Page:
Blogging isn’t dead

bloggingImage: 10 amazing blogs about blogging – Corey Wainwright 

 

The internet can be capricious at times and come up with rumours and thoughts which, if you do not pay attention, will lead you astray or confuse you. Half the time it’s to create a thing and then that thing is discussed , reported, highlighted, memed. It’s artificial content creation stimulation. There has been this thing about blogging being dead. There has been a belief that individual bloggers are a thing of the past. Not if you go by the WordPress reader. That alone is sufficient indication there are plenty of individual bloggers who are confident, successful and clear voices. There are a lot of new individual bloggers because a number of people are connected from home for their own purposes. There are artists, writers, musicians, tech people, UX and UI designers, game creators, cooks, chefs, foodies, fashion followers, sports people and  gadget creators and so on. Etsy has had a big impact and a number of Etsy shops have their owners on Instagram to make that personal connection with their potential clients. They often build their network on Instagram or Facebook and then their blog offers more insight into how they produce their items. It’s the personal touch.  People want to meet and know real people on the internet these days. Blogs can also provide documentation and journaling capacities so that people can trace their personal growth in an area. People want to explore their creativity and ideas more and even Instagram posts are increasingly becoming more like blog posts. It’s the social and emotional involvement which has increased and so blogging offers that way of individual processing of events , creativity and information.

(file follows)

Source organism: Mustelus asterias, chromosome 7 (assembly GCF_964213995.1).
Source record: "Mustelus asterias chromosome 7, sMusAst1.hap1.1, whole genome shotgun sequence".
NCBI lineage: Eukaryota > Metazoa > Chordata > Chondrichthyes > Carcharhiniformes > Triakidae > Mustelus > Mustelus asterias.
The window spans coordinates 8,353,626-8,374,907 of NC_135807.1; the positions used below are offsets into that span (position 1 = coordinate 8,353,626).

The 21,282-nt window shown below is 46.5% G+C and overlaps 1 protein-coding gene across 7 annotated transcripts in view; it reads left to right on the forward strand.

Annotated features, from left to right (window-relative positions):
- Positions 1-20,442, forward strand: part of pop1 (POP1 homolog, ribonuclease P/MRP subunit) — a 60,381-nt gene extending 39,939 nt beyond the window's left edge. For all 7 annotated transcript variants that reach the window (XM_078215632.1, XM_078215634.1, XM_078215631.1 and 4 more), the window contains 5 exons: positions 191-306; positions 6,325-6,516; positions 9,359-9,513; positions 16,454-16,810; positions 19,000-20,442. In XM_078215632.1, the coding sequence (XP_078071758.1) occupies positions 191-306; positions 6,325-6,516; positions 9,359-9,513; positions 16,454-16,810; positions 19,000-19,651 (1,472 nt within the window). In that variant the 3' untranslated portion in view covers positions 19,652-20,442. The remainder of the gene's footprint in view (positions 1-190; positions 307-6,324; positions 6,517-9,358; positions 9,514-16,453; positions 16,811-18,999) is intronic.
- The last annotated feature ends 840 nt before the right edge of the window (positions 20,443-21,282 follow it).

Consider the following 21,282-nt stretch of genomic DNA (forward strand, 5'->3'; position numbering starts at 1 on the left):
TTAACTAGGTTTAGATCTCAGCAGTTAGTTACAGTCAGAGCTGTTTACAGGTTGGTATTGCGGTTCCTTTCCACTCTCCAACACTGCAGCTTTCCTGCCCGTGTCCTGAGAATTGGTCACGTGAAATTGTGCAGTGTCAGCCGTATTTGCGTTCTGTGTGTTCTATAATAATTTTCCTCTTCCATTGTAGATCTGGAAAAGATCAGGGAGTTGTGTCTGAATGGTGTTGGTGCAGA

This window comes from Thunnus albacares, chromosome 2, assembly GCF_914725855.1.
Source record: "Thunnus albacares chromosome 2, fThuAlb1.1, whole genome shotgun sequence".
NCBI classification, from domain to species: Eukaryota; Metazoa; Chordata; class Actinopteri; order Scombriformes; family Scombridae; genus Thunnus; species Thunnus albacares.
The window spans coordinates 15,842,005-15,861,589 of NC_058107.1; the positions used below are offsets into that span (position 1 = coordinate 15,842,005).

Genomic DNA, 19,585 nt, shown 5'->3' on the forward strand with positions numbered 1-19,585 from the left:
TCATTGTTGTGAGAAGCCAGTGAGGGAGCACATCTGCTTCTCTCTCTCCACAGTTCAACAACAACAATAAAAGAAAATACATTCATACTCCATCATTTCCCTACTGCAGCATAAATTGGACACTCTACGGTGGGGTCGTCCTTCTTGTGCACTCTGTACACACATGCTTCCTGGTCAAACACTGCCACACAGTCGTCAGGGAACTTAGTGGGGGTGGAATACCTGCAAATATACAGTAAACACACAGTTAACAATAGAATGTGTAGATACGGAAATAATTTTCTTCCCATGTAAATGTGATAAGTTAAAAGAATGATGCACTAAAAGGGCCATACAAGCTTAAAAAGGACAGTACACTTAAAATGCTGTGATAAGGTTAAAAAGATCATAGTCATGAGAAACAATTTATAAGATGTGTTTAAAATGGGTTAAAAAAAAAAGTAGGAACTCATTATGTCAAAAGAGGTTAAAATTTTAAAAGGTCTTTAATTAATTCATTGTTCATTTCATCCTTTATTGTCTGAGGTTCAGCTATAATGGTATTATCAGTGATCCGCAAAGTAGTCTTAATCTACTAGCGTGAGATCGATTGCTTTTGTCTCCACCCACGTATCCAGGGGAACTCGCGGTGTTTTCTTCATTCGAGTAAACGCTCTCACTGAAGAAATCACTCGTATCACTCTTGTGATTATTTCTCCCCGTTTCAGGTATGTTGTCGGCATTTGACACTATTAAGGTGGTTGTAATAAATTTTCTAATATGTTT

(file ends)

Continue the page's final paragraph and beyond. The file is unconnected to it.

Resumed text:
That is not to say group blogs don’t exist and aren’t a vibrant part of the internet. Blogs are part of mainstream  internet content. They are no longer the blogosphere. Group blogs can operate like modern day newsletters. They can allow a group to develop an image and history and allow everyone in that group to participate even if they cannot be at every meeting or activity. They allow a group to have an online presence and image with the group members can tap into but also the wider community.

MotherJones has an interesting look at current blogging practices . Blog Tyrant looks at some of the statistics and analyses some of the trends.  Neal Samudre has an article  on Huffington Post about allowing your blog to prosper.  Blogs have changed and they always will change. These days they tend to document and share information in a way which is connected to our need for information in context.

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Lifelong learning